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Srsly? Award

Srsly? Award

Thompson does a nice job rolling up some of the recent attempts to use statistical methods to identify audience preferences in film and use them for production decisions.

But the award is for the way the NYT seems willing to encourage this man vs. machine Skynet rhetoric. It just seems silly.

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Links for 15 November Tech Talk Lunch

Here are the links to the presentations I’m using in the Lunch:

Here are links to some examples:

And here are some resources you can use if you’re interested in more information:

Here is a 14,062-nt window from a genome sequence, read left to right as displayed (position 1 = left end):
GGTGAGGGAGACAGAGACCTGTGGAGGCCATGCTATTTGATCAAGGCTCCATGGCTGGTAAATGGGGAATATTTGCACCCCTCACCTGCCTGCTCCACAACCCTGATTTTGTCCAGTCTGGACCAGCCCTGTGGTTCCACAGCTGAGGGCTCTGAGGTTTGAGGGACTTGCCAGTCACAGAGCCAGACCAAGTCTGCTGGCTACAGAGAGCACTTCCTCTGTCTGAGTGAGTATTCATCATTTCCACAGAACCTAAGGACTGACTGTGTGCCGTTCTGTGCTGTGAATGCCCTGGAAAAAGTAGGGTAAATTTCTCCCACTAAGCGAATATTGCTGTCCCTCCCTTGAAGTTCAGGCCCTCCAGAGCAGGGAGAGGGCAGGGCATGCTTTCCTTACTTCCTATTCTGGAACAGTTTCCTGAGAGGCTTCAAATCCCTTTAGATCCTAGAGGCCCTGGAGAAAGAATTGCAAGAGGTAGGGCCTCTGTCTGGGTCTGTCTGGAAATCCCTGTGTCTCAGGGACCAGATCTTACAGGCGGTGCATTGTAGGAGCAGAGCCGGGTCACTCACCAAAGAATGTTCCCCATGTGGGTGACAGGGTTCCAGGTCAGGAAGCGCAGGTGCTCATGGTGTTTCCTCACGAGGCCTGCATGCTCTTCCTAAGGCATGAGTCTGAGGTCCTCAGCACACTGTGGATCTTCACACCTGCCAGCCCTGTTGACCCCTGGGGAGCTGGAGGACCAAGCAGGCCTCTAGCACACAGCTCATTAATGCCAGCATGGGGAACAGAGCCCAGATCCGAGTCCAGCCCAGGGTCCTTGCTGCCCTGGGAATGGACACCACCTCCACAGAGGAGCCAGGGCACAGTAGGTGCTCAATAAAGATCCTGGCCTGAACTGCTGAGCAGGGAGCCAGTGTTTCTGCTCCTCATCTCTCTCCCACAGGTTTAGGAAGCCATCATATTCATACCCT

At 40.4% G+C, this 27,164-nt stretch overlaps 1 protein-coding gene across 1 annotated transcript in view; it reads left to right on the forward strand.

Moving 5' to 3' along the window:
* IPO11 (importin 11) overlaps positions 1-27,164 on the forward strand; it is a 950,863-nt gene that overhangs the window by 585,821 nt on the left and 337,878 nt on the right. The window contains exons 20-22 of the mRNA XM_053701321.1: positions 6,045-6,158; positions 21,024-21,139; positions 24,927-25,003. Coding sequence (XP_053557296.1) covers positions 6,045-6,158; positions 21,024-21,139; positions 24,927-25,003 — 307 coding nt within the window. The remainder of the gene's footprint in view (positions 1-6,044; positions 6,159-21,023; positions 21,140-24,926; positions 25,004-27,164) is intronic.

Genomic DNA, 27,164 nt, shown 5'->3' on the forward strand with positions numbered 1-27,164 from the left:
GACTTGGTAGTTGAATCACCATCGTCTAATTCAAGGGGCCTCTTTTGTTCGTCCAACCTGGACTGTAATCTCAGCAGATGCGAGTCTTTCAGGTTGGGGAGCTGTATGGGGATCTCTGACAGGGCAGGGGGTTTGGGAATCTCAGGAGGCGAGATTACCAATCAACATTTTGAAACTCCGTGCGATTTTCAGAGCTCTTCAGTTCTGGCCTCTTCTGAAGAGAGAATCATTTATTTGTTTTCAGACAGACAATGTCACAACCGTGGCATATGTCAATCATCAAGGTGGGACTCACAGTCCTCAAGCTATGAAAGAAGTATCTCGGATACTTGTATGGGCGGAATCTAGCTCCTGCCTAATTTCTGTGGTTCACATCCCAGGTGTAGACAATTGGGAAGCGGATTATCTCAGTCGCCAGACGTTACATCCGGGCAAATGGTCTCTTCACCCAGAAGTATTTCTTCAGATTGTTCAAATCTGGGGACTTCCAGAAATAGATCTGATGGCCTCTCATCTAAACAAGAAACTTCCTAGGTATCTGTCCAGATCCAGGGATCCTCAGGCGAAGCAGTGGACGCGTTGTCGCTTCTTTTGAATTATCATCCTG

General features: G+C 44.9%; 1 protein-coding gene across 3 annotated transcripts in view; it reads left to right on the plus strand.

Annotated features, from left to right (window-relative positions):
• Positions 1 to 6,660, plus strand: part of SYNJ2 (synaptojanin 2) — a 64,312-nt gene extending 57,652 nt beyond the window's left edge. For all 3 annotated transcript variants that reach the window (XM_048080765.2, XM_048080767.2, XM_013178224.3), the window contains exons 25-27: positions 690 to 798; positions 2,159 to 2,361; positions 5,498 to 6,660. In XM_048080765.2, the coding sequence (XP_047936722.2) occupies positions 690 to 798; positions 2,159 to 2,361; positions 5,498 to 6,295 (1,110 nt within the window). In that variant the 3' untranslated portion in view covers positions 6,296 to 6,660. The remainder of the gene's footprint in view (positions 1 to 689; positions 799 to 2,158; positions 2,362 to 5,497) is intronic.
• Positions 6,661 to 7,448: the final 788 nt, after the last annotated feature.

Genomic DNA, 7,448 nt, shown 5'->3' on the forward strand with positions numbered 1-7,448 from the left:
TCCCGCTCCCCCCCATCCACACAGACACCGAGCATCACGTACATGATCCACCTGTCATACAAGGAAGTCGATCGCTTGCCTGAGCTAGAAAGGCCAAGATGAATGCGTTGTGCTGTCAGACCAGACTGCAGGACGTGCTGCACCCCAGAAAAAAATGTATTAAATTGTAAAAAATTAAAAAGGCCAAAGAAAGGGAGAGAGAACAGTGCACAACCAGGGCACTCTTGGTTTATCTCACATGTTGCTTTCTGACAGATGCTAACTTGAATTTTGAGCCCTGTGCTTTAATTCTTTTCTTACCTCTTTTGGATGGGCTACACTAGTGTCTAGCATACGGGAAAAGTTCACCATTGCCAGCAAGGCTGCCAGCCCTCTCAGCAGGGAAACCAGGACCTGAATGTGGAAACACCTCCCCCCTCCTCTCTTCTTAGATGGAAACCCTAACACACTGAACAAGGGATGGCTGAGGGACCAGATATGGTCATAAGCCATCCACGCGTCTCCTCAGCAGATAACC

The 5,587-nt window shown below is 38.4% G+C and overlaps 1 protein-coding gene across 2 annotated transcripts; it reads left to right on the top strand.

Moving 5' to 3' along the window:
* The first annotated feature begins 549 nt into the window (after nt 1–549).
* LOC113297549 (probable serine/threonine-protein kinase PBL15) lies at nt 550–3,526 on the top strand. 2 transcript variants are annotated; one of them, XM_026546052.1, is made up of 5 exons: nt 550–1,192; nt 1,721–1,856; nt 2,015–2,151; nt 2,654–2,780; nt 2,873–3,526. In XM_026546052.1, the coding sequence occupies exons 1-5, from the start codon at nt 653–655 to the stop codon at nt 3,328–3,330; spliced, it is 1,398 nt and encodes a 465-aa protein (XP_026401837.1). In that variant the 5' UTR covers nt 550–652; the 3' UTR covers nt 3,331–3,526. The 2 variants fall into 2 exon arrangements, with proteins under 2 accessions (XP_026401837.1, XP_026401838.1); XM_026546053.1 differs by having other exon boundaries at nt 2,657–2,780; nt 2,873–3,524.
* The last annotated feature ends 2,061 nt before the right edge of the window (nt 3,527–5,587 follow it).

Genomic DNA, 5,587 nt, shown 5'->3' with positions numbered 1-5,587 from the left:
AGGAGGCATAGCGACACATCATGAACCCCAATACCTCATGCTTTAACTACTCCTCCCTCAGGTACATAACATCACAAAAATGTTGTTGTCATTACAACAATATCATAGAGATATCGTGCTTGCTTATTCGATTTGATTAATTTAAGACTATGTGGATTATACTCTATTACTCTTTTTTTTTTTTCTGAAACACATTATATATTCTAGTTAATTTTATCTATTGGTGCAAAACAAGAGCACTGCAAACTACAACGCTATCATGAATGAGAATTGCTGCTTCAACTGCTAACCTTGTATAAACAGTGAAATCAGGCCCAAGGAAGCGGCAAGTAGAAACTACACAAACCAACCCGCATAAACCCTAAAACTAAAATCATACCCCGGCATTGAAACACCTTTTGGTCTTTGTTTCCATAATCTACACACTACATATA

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In Case You’re Wondering

…Where I’m blogging these days, I’m running two class blogs that are taking most of my blogging attention this semester.

For my Digital Networked Narrative class, on digital storytelling of various kinds, we blog here.

For my Persuasive Media class, on a wide variety of media forms that employ rhetorical techniques, we blog here.

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SLACs and Film and Media

This is just a quick pointer to a post over at Josh Stenger’s blog that organizes media and communication departments at the USN&WR’s top-ranked SLACs (that’s probably too much acronyming).

I just added a probably-too-long comment there, so I won’t go into much more detail here.  (Although its probably worth noting here the limitations of using rankings like this to indicate any kind of relative weight to these programs.  Still, having the data all in one place is excellent work and useful in itself.  We can discuss the validity of the ranking system itself another time.)

Regardless, very interesting info, indeed.